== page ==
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No safe haven for Ugandan girls?

By Wambi Michael | Last updated: Jul 23, 2009 - 6:32:12 PM

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KAMPALA, Uganda (IPS/GIN) - A year ago, a mother in Kashari County took the law into her own hands and castrated a man she caught raping her seven-year-old daughter.

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‘So the girls are not safe at home, on the way or at schools. At home, the young men and uncles will defile them, on the way the so-called sugar daddies will defile them; you take them to school the teachers defile and impregnate them.’
—Beatrice Anywar
Malita Kyomugisha returned from her farm and found her neighbor Tito Mugarura sexually assaulting her youngest daughter behind her house in Rugyerera village.

“I think he deserved it then and I would do it to him today if I found him,” Ms. Kyomugisha said.

“When I reached the bush behind my house, I could not believe my eyes when I saw that old man on top of my youngest child. I was lucky that he was still naked. I used the knife I had in my garden basket to cut off his organ,” she said.

The story was widely reported in the media, and many children's and women's rights activists, including Uganda's former ethics and integrity minister, Miria Matembe, applauded Ms. Kyomugisha's action. Ms. Matembe had gained notoriety for agitating that men who rape minors be castrated as a deterrent.

Child abuse is rampant in Uganda. In the war-affected north, soldiers and rebels alike have been responsible for numerous rapes. But even where conflict cannot be blamed for destroying the social fabric, girls are vulnerable to assault by their relatives at home and by teachers at school.

While defilement—as rape of a minor is known under Ugandan law—carries a maximum sentence of death, this punishment has never been meted out to anyone convicted of the offence, although many are serving jail sentences.

Beatrice Anywar, a Member of Parliament representing Kitgum District in Northern Uganda told IPS, “The male teachers are supposed to be the custodians of girls but they are the very people defiling and impregnating these young girls.

“So the girls are not safe at home, on the way or at schools. At home, the young men and uncles will defile them, on the way the so-called sugar daddies will defile them; you take them to school the teachers defile and impregnate them.”

In early April a primary school teacher, John Bosco Sempijja, was convicted and sentenced to a seven-year jail term after he pleaded guilty to having sex with two of his pupils, aged 12 and 13. Another 34-year-old man was sentenced to 10 years in June for defiling a five-year-old and infecting her with venereal diseases.

The African Network for the Prevention and Protection against Child Abuse and Neglect is among organizations critical of these convictions, saying the sentences are not sufficient deterrent.

A survey funded by World Bank in 2008 indicated that about one in every 25 girls ages 12 to 17 had been sexually assaulted by their teachers; put differently, 43,000 girls in primary schools were found to have been raped.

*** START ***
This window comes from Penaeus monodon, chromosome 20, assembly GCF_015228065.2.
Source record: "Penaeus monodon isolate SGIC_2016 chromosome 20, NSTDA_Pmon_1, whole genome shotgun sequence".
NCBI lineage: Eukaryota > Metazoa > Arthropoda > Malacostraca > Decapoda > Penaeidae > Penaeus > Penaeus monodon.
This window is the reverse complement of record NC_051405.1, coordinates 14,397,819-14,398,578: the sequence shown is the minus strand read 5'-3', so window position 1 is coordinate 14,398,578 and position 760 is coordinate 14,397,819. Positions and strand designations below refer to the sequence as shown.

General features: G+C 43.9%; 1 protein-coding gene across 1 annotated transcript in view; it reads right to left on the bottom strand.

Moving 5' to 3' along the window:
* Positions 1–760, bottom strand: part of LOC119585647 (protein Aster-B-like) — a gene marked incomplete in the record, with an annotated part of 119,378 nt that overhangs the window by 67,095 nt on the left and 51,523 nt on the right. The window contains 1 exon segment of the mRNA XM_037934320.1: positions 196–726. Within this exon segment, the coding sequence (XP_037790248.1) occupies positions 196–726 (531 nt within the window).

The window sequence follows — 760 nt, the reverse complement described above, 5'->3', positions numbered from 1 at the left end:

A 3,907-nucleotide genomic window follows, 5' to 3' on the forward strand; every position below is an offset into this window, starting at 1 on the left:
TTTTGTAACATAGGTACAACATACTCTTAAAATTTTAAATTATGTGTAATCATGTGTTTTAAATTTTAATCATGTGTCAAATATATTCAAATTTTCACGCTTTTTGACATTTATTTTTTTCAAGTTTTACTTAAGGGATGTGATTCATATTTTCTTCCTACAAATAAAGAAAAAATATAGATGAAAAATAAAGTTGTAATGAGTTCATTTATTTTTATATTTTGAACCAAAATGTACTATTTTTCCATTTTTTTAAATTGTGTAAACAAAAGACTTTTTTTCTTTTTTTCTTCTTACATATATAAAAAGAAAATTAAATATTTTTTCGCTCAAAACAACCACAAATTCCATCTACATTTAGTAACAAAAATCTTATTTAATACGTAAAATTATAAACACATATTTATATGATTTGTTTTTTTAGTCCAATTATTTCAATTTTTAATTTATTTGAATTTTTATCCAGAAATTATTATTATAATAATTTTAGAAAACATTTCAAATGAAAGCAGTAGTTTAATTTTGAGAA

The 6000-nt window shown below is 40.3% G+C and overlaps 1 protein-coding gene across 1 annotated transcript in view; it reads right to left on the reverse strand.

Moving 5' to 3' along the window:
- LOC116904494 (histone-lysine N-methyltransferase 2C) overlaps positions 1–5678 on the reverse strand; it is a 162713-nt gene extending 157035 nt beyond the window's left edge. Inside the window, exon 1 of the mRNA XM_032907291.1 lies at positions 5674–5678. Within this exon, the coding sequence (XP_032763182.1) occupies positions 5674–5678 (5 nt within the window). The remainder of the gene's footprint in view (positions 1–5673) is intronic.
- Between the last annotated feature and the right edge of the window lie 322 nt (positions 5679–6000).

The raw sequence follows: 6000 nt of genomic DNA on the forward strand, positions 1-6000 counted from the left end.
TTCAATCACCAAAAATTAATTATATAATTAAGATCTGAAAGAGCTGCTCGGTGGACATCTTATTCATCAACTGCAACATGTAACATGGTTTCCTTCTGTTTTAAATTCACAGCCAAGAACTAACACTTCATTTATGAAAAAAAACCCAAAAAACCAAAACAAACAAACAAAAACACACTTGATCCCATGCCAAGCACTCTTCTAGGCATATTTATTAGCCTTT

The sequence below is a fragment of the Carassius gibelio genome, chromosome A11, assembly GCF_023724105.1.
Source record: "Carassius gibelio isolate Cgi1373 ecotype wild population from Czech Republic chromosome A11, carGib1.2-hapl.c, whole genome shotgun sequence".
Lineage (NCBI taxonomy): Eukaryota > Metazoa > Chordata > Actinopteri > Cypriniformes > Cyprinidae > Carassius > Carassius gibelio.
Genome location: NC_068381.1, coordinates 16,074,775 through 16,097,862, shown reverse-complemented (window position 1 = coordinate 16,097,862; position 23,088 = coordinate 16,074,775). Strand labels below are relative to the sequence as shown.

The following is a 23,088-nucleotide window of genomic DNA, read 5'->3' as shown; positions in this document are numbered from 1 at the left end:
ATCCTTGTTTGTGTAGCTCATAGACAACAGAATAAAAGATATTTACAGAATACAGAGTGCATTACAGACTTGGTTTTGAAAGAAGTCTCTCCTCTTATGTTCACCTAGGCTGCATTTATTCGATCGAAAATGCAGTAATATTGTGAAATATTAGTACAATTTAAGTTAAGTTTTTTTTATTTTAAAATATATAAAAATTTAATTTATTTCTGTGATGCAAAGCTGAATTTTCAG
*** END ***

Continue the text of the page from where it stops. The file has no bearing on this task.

Ten percent of the girls surveyed, in 380 schools in 17 districts in Uganda, admitted to being involved in sexual relationships. Roughly 40 percent of these sexual liaisons were with teachers.

Teachers lure girls into sex by promising gifts and good marks in class. Even without the enticements, girls fear the likely consequences if they refuse to yield to sexual advances by teachers.

Pregnancy has a major impact on the numbers of girls who drop out of school. As abortion is illegal in Uganda, many girls are forced to carry pregnancies arising from rape to term; there are no provisions to accommodate young mothers in school , and many drop out with important consequences on their future.

Education of women and girls is closely related to greater decision-making power over finances and reproductive health issues like condom use or seeking treatment for sexually-transmitted diseases.

Ugandan education minister Geraldine Namirembe Bitamazire told IPS, “We don't tolerate teachers who defile pupils. Where they are discovered we have referred the matter to police and some have been convicted. Many have been dismissed from service because a teacher by our code of conduct is not supposed to have sexual relationship with the pupils.”

But some of the teachers dismissed from government schools simply change districts or seek employment in private schools because there is no system to trace abusers.

Alice Alaso, Member of Parliament from the Soroti municipality in eastern Uganda, said the problem should have been eliminated because the country has good laws in place.

“The problem is implementation at the grassroots. You find local councils who should not be attending to cases of defilement calling (local council) courts and sitting to adjudicate on these matters,” Ms. Alaso said.

“There is also a problem with our police. Our police have become corrupted, some of them, because they cover up these matters. So when a defiler is arrested, you find bribery and settling out of court; you find bribery and no arrests are being made,” she said.

Ms. Alaso decried the attitude of parents for contributing to maintaining high levels of sexual abuse.

“No defiler would want to appear before court (threatened with) serving 15 years for aggravated defilement or life imprisonment. But because the implementation has been shoddy and the implementers have been irresponsible, defilement continues to be on the rampage,” she lamented.

In January 2009, the charge of grievous bodily harm against Malita Kyomugisha was dropped when the complainant did not appear in court.

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